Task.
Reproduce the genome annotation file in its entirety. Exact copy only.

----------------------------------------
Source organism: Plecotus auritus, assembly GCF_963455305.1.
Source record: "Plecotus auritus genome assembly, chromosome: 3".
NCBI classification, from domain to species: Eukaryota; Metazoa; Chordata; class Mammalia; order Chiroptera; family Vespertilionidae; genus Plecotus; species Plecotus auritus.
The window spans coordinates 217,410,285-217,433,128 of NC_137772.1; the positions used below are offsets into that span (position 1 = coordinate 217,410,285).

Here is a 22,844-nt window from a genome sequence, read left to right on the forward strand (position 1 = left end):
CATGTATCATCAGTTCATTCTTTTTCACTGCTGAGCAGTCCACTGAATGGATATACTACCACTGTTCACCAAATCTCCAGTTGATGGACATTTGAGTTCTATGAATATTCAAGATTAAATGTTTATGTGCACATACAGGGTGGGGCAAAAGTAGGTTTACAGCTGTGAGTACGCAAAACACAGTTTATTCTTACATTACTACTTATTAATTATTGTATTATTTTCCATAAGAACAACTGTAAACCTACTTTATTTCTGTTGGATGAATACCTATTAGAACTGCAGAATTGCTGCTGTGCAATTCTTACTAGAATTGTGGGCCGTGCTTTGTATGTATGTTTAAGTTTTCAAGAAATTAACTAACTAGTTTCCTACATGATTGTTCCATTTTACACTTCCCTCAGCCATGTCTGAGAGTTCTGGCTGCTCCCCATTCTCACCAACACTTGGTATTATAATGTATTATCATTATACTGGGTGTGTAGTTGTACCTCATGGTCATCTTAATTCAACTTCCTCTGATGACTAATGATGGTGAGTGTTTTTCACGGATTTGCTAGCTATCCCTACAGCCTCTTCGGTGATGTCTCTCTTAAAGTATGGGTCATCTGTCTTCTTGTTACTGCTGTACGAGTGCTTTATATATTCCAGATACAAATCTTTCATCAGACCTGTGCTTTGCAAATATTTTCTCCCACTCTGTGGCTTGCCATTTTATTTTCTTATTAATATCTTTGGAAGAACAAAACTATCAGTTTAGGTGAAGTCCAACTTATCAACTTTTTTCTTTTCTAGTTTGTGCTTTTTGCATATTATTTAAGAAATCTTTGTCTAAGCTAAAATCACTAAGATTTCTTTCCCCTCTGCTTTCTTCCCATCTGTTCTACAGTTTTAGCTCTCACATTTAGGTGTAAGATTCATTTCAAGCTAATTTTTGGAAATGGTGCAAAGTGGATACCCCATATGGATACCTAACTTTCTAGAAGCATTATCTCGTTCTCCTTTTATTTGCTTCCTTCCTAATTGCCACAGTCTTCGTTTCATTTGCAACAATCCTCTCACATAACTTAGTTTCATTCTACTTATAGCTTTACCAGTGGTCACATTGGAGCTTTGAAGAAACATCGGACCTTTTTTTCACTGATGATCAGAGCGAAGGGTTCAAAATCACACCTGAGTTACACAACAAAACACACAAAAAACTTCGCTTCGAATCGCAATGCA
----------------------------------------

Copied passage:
Source organism: Plecotus auritus, assembly GCF_963455305.1.
Source record: "Plecotus auritus genome assembly, chromosome: 3".
NCBI classification, from domain to species: Eukaryota; Metazoa; Chordata; class Mammalia; order Chiroptera; family Vespertilionidae; genus Plecotus; species Plecotus auritus.
The window spans coordinates 217,410,285-217,433,128 of NC_137772.1; the positions used below are offsets into that span (position 1 = coordinate 217,410,285).

Here is a 22,844-nt window from a genome sequence, read left to right on the forward strand (position 1 = left end):
CATGTATCATCAGTTCATTCTTTTTCACTGCTGAGCAGTCCACTGAATGGATATACTACCACTGTTCACCAAATCTCCAGTTGATGGACATTTGAGTTCTATGAATATTCAAGATTAAATGTTTATGTGCACATACAGGGTGGGGCAAAAGTAGGTTTACAGCTGTGAGTACGCAAAACACAGTTTATTCTTACATTACTACTTATTAATTATTGTATTATTTTCCATAAGAACAACTGTAAACCTACTTTATTTCTGTTGGATGAATACCTATTAGAACTGCAGAATTGCTGCTGTGCAATTCTTACTAGAATTGTGGGCCGTGCTTTGTATGTATGTTTAAGTTTTCAAGAAATTAACTAACTAGTTTCCTACATGATTGTTCCATTTTACACTTCCCTCAGCCATGTCTGAGAGTTCTGGCTGCTCCCCATTCTCACCAACACTTGGTATTATAATGTATTATCATTATACTGGGTGTGTAGTTGTACCTCATGGTCATCTTAATTCAACTTCCTCTGATGACTAATGATGGTGAGTGTTTTTCACGGATTTGCTAGCTATCCCTACAGCCTCTTCGGTGATGTCTCTCTTAAAGTATGGGTCATCTGTCTTCTTGTTACTGCTGTACGAGTGCTTTATATATTCCAGATACAAATCTTTCATCAGACCTGTGCTTTGCAAATATTTTCTCCCACTCTGTGGCTTGCCATTTTATTTTCTTATTAATATCTTTGGAAGAACAAAACTATCAGTTTAGGTGAAGTCCAACTTATCAACTTTTTTCTTTTCTAGTTTGTGCTTTTTGCATATTATTTAAGAAATCTTTGTCTAAGCTAAAATCACTAAGATTTCTTTCCCCTCTGCTTTCTTCCCATCTGTTCTACAGTTTTAGCTCTCACATTTAGGTGTAAGATTCATTTCAAGCTAATTTTTGGAAATGGTGCAAAGTGGATACCCCATATGGATACCTAACTTTCTAGAAGCATTATCTCGTTCTCCTTTTATTTGCTTCCTTCCTAATTGCCACAGTCTTCGTTTCATTTGCAACAATCCTCTCACATAACTTAGTTTCATTCTACTTATAGCTTTACCAGTGGTCACATTGGAGCTTTGAAGAAACATCGGACCTTTTTTTCACTGATGATCAGAGCGAAGGGTTCAAAATCACACCTGAGTTACACAACAAAACACACAAAAAACTTCGCTTCGAATCGCAATGCA